10) Car seats: now the Brazilian law requires that babies use car seats, even if it’s not very much enforced and there are still lots of Brazilians not using them. You can ride a taxi with your baby without a car seat, like in the US. If you are planning to rent a car, definitely bring your own car seat. Don’t even think about buying one in Brazil: they are way more expensive and usually not nearly as good (most don’t even have a 5 point harness, to begin with).

11) Clothes: bring all the clothes your kid needs, simply because clothes in Brazil are ridiculously expensive, even for little ones. You can find good quality and pretty stuff, but it will cost you. An average baby girl dress in a not-brand-name store in a mall in Rio costs around R$ 100, to give you an idea.

12) Cribs: ask the hotel as soon as possible if they provide cribs. Not all do!

13) Changing tables: the common changing tables attached to a bathroom wall that we see a lot in the US is very hard to find in Brazil. Malls have fraldários, which are great family areas with changing tables, high chairs and mini kitchen where you can warm up baby food or prepare a bottle, and a quiet nursing area. Most of them also have a baby tub with running water in case you need to bathe your baby after a blowout. The airports also have fraldários, in Rio’s international airport it’s outside of the boarding area so make sure to change your baby before you enter the secure area (dumb, I had to change my daughter once when we were inside and there wasn’t any place to do so, the bathrooms didn’t have any changing facilities or even counter space that I could use for that purpose). Restaurants usually don’t have any changing tables available. We usually change diapers in the car.

Any other questions? If I haven’t covered something you want to know, just ask me in the comments! Photos to come soon, I’m having a hard time editing photos in this super slow laptop.

Brazil Destinations

{ 46 comments… add one }
  • Angela Moreira September 10, 2013, 8:56 pm

    Oi,

    I will be traveling with my 8 month old daughter to Fortaleza, Barzil in the near future. My inlaws are Brazilian and I lived there for a year and a half. My only concern about taking Luana as a baby is dengue fever. Do you think I should worry about this?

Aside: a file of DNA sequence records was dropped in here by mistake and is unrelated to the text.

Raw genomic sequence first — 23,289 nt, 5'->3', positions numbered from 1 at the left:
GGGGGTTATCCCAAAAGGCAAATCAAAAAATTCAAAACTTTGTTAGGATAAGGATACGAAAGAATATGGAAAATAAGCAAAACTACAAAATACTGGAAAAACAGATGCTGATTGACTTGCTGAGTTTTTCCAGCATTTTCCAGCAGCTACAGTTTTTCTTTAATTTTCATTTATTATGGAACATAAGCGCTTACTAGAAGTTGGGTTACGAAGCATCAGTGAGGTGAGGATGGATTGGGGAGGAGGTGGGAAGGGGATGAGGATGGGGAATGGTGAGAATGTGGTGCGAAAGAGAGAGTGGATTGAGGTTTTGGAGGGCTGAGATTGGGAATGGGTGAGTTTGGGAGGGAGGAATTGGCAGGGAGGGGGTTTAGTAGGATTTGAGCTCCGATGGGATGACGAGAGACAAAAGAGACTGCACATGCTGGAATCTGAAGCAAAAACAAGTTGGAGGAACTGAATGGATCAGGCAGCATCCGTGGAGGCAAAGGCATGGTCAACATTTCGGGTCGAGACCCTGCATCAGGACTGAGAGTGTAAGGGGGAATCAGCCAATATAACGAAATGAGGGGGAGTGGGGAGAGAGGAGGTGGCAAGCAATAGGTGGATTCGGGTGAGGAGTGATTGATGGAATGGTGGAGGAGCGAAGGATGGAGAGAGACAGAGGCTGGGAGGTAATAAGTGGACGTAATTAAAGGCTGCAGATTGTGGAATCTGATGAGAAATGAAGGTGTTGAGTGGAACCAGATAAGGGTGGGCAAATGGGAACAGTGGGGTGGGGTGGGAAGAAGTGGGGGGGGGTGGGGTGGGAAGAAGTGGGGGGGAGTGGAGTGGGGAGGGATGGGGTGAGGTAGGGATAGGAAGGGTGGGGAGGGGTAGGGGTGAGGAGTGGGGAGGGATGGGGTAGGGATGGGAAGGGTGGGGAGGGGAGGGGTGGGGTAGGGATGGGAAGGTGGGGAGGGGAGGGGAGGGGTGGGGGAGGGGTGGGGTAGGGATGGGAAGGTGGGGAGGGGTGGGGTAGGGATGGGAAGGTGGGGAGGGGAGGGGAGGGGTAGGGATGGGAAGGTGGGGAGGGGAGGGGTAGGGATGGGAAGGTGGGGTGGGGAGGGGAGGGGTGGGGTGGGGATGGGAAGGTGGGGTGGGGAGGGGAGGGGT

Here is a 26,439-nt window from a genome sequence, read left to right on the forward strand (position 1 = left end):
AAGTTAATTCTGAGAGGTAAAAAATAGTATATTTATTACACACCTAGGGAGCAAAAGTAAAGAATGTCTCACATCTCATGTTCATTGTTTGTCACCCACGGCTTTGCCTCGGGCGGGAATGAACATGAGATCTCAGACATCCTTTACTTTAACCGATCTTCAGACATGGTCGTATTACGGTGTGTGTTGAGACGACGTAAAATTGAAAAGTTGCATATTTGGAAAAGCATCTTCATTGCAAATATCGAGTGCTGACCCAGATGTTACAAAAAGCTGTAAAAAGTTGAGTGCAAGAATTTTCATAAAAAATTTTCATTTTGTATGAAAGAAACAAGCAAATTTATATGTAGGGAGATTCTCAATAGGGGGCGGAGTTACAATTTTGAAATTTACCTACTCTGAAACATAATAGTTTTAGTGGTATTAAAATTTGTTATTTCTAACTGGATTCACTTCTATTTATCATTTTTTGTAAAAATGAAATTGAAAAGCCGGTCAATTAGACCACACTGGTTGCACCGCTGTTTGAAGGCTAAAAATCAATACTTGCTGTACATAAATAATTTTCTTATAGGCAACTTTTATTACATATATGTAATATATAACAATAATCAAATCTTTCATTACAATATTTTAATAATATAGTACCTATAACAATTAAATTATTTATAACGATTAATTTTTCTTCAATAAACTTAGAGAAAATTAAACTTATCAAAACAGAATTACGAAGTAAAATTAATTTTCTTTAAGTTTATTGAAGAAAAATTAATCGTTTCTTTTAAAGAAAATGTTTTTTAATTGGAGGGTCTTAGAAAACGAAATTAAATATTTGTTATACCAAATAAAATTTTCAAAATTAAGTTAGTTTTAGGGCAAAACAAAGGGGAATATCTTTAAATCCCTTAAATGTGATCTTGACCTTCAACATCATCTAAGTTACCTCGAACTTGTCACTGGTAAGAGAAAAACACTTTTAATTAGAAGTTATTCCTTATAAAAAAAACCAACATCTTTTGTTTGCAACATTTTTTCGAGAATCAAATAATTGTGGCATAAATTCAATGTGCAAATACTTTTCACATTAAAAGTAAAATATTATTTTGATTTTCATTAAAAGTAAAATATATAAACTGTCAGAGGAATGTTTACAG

Thanks,
    Angela

    Reply
    • Luciana Misura September 12, 2013, 9:49 pm

      Hey Angela, when I took Eric the first time it was right in the middle of a dengue outbreak in Rio. We made sure he always had a mosquito net when he was asleep, even if he was napping during the day. I would also use bug repellent if I were you, Eric was too little for that. Chances are they won’t have dengue, but we can try to minimize the risks. This was the advice of a Brazilian Pediatrician, to his Brazilian patients (my cousins) anyway. So I just did what they were doing and everything was fine. If they do get a fever though, it’s always good to get them checked for dengue as soon as possible. Have a good trip!

      Reply
  • Amy November 25, 2013, 10:48 pm

    Hello! Thank you for this. I am pregnant but planning to bring my baby to Brazil to visit family and friends after he/she is born. I would like to know what are the norms for breastfeeding. Is it “normal” to breastfeed in public with a covering?

    Reply
    • Luciana Misura December 9, 2013, 2:33 pm

      Yes, it is normal, you won’t have any problems!

      Reply
  • Heloiza January 1, 2014, 10:35 pm

    Hi just want to say congratulations, I am a Brazilian who live in Ireland, my husband is Irish and I am travelling with my baby soon to Brasil, you are 100% right, the prices are absurd there. I will bring as much nappies, baby food and wipes as I can. Thanks 🙂

    Reply
  • Ania January 16, 2014, 12:17 pm

    Hi Angela,
    I would love to go to Brazil with my husband and out two sons (4 years and 2 months) but I am worried about children catching different diseases. Do children need to have vaccinations first? Do Braziliands give them usually for their babies? Is it very risky to go there without vaccinations? Please help 🙂 Ania

    Reply
    • Logan April 15, 2014, 1:45 pm

      Ania,
      Yes, parents vaccinate their children in Brazil. We moved here from the US when my LO was 5 months old. We’ve had every shot recommended just like we were in the US.

      Reply
  • Leyla May 27, 2014, 10:51 pm

    Hi Luciana, and thanks very much for the tips. We are planning on going to Rio with my in-laws, who are from there. What you shared is very helpful and answered a bunch of mu questions. One more thing – my LO is 19 mo, and I wonder if i should bring his toys like building blocks, cars, sand/beach toys, etc. As much as I think I should bring a bunch along, I also don’t want to shlep things. Thanks very much!

    Reply
    • Luciana Misura May 28, 2014, 12:34 am

      Leyla, toys are very expensive in Brazil, so if your in-laws don’t have toys available for him, it would be a good idea to take some toys with you. Every time I take my kids there to visit I bring toys along and leave them at my parents’ house for future visits…my parents also come here to visit and take toys back to Brazil with them for my kids to play when they go visit. I’ve taken IKEA train sets, Lego Duplos, coloring supplies…they do have this stuff available in Brazil, it just costs anywhere from 3 to 5 times more than here in the US.